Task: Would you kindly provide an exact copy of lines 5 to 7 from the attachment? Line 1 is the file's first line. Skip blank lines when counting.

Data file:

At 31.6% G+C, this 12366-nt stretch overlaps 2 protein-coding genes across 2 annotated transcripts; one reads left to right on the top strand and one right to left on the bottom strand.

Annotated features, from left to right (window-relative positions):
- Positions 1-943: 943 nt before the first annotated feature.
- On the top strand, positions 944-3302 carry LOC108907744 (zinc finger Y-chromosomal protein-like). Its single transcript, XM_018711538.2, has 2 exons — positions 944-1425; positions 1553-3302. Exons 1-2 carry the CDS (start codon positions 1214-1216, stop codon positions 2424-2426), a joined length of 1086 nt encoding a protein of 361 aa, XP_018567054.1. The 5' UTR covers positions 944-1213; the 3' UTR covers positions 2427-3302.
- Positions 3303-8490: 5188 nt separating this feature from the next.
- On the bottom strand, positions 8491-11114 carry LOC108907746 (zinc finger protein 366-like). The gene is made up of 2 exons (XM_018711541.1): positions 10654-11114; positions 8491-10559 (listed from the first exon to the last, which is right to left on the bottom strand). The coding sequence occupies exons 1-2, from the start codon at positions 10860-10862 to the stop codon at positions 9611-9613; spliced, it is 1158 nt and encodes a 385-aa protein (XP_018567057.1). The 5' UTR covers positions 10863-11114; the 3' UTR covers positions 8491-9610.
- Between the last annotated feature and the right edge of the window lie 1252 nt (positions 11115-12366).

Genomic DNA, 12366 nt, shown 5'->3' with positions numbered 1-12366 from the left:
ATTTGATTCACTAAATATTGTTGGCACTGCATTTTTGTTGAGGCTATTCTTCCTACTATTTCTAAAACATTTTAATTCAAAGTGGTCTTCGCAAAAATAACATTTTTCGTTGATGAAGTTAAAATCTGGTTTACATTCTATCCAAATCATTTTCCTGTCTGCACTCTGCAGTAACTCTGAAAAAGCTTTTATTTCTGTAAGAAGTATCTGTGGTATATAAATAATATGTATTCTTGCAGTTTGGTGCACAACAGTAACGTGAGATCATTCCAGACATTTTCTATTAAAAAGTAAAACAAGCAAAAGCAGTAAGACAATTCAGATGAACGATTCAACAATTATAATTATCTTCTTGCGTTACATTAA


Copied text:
- Positions 3303-8490: 5188 nt separating this feature from the next.
- On the bottom strand, positions 8491-11114 carry LOC108907746 (zinc finger protein 366-like). The gene is made up of 2 exons (XM_018711541.1): positions 10654-11114; positions 8491-10559 (listed from the first exon to the last, which is right to left on the bottom strand). The coding sequence occupies exons 1-2, from the start codon at positions 10860-10862 to the stop codon at positions 9611-9613; spliced, it is 1158 nt and encodes a 385-aa protein (XP_018567057.1). The 5' UTR covers positions 10863-11114; the 3' UTR covers positions 8491-9610.
- Between the last annotated feature and the right edge of the window lie 1252 nt (positions 11115-12366).